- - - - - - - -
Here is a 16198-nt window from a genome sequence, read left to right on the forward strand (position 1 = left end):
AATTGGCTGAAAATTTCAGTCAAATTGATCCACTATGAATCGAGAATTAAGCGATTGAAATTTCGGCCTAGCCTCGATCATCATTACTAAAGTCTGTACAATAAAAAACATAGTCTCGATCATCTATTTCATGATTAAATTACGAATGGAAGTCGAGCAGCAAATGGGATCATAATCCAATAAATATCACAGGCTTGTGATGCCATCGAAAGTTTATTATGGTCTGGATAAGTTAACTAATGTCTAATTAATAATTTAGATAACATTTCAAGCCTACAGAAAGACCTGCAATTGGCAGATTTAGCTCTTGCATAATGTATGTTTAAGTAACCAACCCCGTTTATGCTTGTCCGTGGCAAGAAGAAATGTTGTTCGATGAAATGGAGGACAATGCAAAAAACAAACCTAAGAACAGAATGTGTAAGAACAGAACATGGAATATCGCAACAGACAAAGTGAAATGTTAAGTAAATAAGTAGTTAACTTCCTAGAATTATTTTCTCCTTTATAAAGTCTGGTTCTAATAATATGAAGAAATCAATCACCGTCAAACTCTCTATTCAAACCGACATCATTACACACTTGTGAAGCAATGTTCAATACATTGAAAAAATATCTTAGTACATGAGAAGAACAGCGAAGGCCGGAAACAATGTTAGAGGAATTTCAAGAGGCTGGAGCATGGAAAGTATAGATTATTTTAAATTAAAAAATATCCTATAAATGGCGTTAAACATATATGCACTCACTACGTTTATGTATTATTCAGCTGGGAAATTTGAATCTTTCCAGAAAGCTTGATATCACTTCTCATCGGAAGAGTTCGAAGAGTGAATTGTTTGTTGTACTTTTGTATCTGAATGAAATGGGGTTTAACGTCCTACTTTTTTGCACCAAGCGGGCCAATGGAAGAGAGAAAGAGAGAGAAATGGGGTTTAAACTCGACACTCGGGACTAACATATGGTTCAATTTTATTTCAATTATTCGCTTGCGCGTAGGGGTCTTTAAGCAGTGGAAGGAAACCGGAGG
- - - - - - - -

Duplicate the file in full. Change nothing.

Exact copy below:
Here is a 16198-nt window from a genome sequence, read left to right on the forward strand (position 1 = left end):
AATTGGCTGAAAATTTCAGTCAAATTGATCCACTATGAATCGAGAATTAAGCGATTGAAATTTCGGCCTAGCCTCGATCATCATTACTAAAGTCTGTACAATAAAAAACATAGTCTCGATCATCTATTTCATGATTAAATTACGAATGGAAGTCGAGCAGCAAATGGGATCATAATCCAATAAATATCACAGGCTTGTGATGCCATCGAAAGTTTATTATGGTCTGGATAAGTTAACTAATGTCTAATTAATAATTTAGATAACATTTCAAGCCTACAGAAAGACCTGCAATTGGCAGATTTAGCTCTTGCATAATGTATGTTTAAGTAACCAACCCCGTTTATGCTTGTCCGTGGCAAGAAGAAATGTTGTTCGATGAAATGGAGGACAATGCAAAAAACAAACCTAAGAACAGAATGTGTAAGAACAGAACATGGAATATCGCAACAGACAAAGTGAAATGTTAAGTAAATAAGTAGTTAACTTCCTAGAATTATTTTCTCCTTTATAAAGTCTGGTTCTAATAATATGAAGAAATCAATCACCGTCAAACTCTCTATTCAAACCGACATCATTACACACTTGTGAAGCAATGTTCAATACATTGAAAAAATATCTTAGTACATGAGAAGAACAGCGAAGGCCGGAAACAATGTTAGAGGAATTTCAAGAGGCTGGAGCATGGAAAGTATAGATTATTTTAAATTAAAAAATATCCTATAAATGGCGTTAAACATATATGCACTCACTACGTTTATGTATTATTCAGCTGGGAAATTTGAATCTTTCCAGAAAGCTTGATATCACTTCTCATCGGAAGAGTTCGAAGAGTGAATTGTTTGTTGTACTTTTGTATCTGAATGAAATGGGGTTTAACGTCCTACTTTTTTGCACCAAGCGGGCCAATGGAAGAGAGAAAGAGAGAGAAATGGGGTTTAAACTCGACACTCGGGACTAACATATGGTTCAATTTTATTTCAATTATTCGCTTGCGCGTAGGGGTCTTTAAGCAGTGGAAGGAAACCGGAGG